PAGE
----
It is worth keeping in mind that while PayPal isn't a bank by Australian definitions, it is a member of the BFSO (Banking & Financial Services Ombudsman), so if you do encounter genuine problems that PayPal cannot or will not resolve, you can always appeal to the ombudsman.

Understanding common traps

Keyloggers and screen recorders
Many pieces of malicious software (malware) are designed to capture your personal details to enable digital fraud. Keyloggers capture all the keystrokes made on your keyboard — which could include your name, address details, credit card numbers and so on — while Screen recording programs deliver a visual representation of what's on your screen — which could include the bank you use, any on-screen keyboards that try to fool keylogging programs, as well as any visible on-screen details.

The best defence against keyloggers and screen recorders is to ensure that the machine you're using is secure with current antivirus and security software. For your own machine, this is a matter of keeping your security software up-to-date. It's also worth avoiding using public terminals, such as internet cafes, for any kind of financial transactions, as their public availability and wide variety of users make them an ideal target for scammers.

Phishing schemes
Ever received an email telling you your bank account details needed updating, even if it's not from a bank you use? Welcome to the world of phishing, where scammers try to get personal details from you via authentic looking emails and fake websites designed to look like the portal or shop you'd intended to visit.

(Messages 3 image by Steve Woods, royalty free)

There's a couple of key ways to check the authenticity of any email you get. Typically, scammers try to panic consumers with warnings to act swiftly, and with a supposedly real-looking link within the email for you to click. Within most mail clients, if you hover your mouse over the link, it'll show the final URL of the link itself. Read the whole thing out, and you'll spot a lot of fakes — there's a world of difference between and, for example.

A lot of phishing email is also very poorly written, either due to secondary language issues, or the fact that the phishing scammers spread a very wide net. If the email doesn't get your name right — or is a guess based on your email address — it's almost certainly a fake. Why wouldn't your bank know exactly who you are?

If you're at all concerned with the contents of an email that do appear genuine, do your own research. Open a fresh browser session and type in the URL of your bank or online merchant, and log in that way. If the concern was genuine, you should see a message from them there corresponding. If there's no message — you've just dodged a phishing attempt.

When online met real world scamming
A very large percentage of online fraud starts in an offline manner, especially when it comes to password procurement. If you get a phone call from your banking institution asking for personal details, there's a very good chance it's a scam. Politely (because it could indeed be your bank) enquire as to the nature of the problem, and then offer to call the bank back on your own line.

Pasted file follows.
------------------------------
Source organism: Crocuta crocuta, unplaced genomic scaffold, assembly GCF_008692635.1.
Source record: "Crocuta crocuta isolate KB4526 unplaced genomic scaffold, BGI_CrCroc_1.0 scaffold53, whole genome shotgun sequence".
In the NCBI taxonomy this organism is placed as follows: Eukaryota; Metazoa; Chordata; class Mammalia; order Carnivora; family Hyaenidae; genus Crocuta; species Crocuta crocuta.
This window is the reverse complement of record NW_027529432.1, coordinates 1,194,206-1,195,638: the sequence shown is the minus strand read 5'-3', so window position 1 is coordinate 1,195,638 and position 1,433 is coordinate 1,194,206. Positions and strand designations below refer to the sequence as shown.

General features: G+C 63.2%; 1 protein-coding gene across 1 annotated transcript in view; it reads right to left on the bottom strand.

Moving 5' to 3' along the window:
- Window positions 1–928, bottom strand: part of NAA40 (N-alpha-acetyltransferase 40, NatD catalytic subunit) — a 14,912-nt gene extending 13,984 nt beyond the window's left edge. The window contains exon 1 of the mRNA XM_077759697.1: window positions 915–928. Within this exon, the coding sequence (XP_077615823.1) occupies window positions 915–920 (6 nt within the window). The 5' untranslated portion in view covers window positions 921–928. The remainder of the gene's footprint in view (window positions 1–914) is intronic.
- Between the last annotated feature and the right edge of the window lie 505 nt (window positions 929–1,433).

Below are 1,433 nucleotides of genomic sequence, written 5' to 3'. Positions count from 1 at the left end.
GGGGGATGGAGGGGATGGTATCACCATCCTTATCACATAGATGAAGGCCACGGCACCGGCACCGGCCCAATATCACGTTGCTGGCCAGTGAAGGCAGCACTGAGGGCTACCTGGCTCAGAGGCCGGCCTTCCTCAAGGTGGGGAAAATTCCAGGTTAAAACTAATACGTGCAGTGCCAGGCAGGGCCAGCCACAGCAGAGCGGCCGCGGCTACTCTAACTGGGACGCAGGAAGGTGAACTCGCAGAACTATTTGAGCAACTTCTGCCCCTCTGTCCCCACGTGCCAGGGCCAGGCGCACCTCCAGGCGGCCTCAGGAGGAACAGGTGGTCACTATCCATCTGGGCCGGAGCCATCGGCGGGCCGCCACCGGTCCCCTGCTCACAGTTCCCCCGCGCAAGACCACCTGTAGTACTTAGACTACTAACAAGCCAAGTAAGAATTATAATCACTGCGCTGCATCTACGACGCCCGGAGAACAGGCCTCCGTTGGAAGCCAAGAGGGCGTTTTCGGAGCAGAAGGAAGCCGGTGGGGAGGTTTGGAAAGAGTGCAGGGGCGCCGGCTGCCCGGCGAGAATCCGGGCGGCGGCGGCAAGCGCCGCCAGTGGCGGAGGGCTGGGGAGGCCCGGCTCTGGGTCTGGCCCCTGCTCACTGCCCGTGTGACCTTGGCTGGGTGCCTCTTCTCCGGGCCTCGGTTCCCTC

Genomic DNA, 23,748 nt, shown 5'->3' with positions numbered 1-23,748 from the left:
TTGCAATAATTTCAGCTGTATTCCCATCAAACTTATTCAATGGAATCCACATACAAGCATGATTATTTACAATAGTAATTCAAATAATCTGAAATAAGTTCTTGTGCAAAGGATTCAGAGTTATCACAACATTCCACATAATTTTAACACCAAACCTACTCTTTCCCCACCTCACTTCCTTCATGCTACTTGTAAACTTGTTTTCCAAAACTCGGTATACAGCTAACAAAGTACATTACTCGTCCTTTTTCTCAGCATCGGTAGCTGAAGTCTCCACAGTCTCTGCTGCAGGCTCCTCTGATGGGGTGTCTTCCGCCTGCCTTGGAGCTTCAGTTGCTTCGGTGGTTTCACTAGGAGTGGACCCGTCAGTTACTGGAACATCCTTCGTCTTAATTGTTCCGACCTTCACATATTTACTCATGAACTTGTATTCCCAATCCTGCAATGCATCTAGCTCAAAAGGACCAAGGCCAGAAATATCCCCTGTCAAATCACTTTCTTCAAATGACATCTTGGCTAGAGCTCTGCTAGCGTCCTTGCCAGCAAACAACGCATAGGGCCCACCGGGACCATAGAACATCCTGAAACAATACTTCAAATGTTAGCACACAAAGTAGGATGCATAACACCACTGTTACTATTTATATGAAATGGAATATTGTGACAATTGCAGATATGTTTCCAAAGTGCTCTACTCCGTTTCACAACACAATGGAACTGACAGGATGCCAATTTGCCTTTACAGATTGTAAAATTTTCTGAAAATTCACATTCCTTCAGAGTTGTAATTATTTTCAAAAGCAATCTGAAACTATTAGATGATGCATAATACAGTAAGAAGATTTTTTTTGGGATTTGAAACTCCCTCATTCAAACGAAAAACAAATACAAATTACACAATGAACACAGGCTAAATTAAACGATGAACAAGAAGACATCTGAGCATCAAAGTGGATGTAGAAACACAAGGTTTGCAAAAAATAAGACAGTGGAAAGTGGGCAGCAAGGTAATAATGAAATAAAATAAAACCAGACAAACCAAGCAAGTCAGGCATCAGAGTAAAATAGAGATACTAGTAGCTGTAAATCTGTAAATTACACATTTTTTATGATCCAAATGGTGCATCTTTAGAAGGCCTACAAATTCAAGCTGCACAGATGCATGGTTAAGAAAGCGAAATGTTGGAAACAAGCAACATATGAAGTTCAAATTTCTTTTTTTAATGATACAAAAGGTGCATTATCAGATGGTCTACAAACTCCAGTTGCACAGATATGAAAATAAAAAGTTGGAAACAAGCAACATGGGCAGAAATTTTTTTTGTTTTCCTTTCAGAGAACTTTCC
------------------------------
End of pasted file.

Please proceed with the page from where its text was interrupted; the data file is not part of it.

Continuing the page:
Don't use a "direct" number offered to you by the person on the phone — they could suck you back into the scam pretty easily that way — and call your bank directly to check as to the nature of the problem. If it's genuine, you'll still deal with any financial emergency, but if it's fake and designed to panic you, you won't hand over details that could then be disseminated online even before you've finished the phone call.

Security tips

Web browser privacy mode
If you're running Internet Explorer 8, Google Chrome, Safari 2.0 or Firefox 3.5, you've got a tool in your arsenal to keep you safer online — privacy mode. Privacy mode in browsers sets up a separate browser window that (in theory) keeps data only as long as the browser window is open. Once you close it, the cache clears, keeping your private data out of the public domain. While privacy modes aren't perfect — there are reported issues with how some browsers clear the cache, as well as some issues with Adobe Flash — they do offer a good option for when you're using a highly public computer, especially in net cafes.

Keep your browser and AV software up-to-date
Internet Explorer has been the public whipping boy for security issues, at least in part because it's still the predominant browser in use today. IE8 is better than IE7, and the same is true of every other browser out there. Security holes are patched in updated versions, and running older browsers opens you up to exploits that might be ancient history in newer versions.

Likewise, most malware targets identity information — either for straight up fraud or identity theft. Keeping your AV software up-to-date will stop the inadvertent installation of keyloggers, screen capture utilities and other security-beating applications. It's not enough to just install an antivirus and firewall application — you have to keep them up-to-date.

Disable Autocomplete/Password storage in-browser
Browsers keep a cache of your sites and will, on prompting, offer to save passwords for you. This is both a convenience and security issue; if you disable it you'll have to enter passwords and URLs constantly, but keep your data secure if your PC were stolen or compromised. Keep it enabled and you'll have a slightly easier — but potentially poorer life.

Passwords — make them complex, change them frequently
We've already discussed ideal password length, but it's a point worth re-stating. Any password that's easily guessed, or a dictionary word, is worse than no password at all. You wouldn't hand your bank account details out to a random stranger in the street, and a poor password is the online equivalent of just that. Likewise, sticking to a single password, especially across multiple sites is a very bad idea. If just one of them is compromised (an action that might have nothing to do with your own actions) then all your accounts could quickly be compromised. Ideally, you should have a distinct password for each online service you use, and change those passwords at least a couple of times per year.

That's a lot of work to do, but there are tools to make it easier for you. Many security suites include a password storage feature locked behind a single password, and in the stand-alone application world, programs such as RoboForm, 1Password or KeePassX perform the same kinds of functions. Bear in mind that if you lose your key password for these applications, however, you'll be totally lost.